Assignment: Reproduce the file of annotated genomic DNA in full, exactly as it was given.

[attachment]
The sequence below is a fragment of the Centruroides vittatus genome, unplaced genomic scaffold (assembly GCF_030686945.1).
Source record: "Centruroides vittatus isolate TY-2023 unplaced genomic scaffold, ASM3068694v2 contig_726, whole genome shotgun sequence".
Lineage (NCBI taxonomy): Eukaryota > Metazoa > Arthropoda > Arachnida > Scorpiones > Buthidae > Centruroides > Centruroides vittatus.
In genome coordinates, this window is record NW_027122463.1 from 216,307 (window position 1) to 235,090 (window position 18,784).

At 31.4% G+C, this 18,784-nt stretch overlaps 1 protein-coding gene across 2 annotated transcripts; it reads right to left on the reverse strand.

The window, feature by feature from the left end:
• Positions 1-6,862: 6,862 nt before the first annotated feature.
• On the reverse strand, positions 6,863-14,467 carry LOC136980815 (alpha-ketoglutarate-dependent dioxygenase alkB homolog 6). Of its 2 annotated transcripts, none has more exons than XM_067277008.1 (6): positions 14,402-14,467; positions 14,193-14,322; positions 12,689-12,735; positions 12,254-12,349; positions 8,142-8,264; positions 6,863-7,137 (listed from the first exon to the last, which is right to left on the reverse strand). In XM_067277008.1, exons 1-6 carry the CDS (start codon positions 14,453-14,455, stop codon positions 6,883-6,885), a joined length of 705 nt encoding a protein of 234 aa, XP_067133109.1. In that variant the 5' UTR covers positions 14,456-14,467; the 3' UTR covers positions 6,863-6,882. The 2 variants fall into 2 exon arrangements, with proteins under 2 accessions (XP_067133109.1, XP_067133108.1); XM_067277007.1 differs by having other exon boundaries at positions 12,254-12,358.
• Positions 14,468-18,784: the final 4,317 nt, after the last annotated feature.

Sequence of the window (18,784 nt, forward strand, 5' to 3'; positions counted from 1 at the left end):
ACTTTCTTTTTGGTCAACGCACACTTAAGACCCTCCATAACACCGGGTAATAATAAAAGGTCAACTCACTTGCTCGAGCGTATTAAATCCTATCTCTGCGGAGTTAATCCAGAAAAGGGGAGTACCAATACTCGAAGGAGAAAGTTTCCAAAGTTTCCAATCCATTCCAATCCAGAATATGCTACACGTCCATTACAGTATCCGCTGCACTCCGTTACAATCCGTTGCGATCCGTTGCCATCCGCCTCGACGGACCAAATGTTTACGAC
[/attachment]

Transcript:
The sequence below is a fragment of the Centruroides vittatus genome, unplaced genomic scaffold (assembly GCF_030686945.1).
Source record: "Centruroides vittatus isolate TY-2023 unplaced genomic scaffold, ASM3068694v2 contig_726, whole genome shotgun sequence".
Lineage (NCBI taxonomy): Eukaryota > Metazoa > Arthropoda > Arachnida > Scorpiones > Buthidae > Centruroides > Centruroides vittatus.
In genome coordinates, this window is record NW_027122463.1 from 216,307 (window position 1) to 235,090 (window position 18,784).

At 31.4% G+C, this 18,784-nt stretch overlaps 1 protein-coding gene across 2 annotated transcripts; it reads right to left on the reverse strand.

The window, feature by feature from the left end:
• Positions 1-6,862: 6,862 nt before the first annotated feature.
• On the reverse strand, positions 6,863-14,467 carry LOC136980815 (alpha-ketoglutarate-dependent dioxygenase alkB homolog 6). Of its 2 annotated transcripts, none has more exons than XM_067277008.1 (6): positions 14,402-14,467; positions 14,193-14,322; positions 12,689-12,735; positions 12,254-12,349; positions 8,142-8,264; positions 6,863-7,137 (listed from the first exon to the last, which is right to left on the reverse strand). In XM_067277008.1, exons 1-6 carry the CDS (start codon positions 14,453-14,455, stop codon positions 6,883-6,885), a joined length of 705 nt encoding a protein of 234 aa, XP_067133109.1. In that variant the 5' UTR covers positions 14,456-14,467; the 3' UTR covers positions 6,863-6,882. The 2 variants fall into 2 exon arrangements, with proteins under 2 accessions (XP_067133109.1, XP_067133108.1); XM_067277007.1 differs by having other exon boundaries at positions 12,254-12,358.
• Positions 14,468-18,784: the final 4,317 nt, after the last annotated feature.

Sequence of the window (18,784 nt, forward strand, 5' to 3'; positions counted from 1 at the left end):
ACTTTCTTTTTGGTCAACGCACACTTAAGACCCTCCATAACACCGGGTAATAATAAAAGGTCAACTCACTTGCTCGAGCGTATTAAATCCTATCTCTGCGGAGTTAATCCAGAAAAGGGGAGTACCAATACTCGAAGGAGAAAGTTTCCAAAGTTTCCAATCCATTCCAATCCAGAATATGCTACACGTCCATTACAGTATCCGCTGCACTCCGTTACAATCCGTTGCGATCCGTTGCCATCCGCCTCGACGGACCAAATGTTTACGAC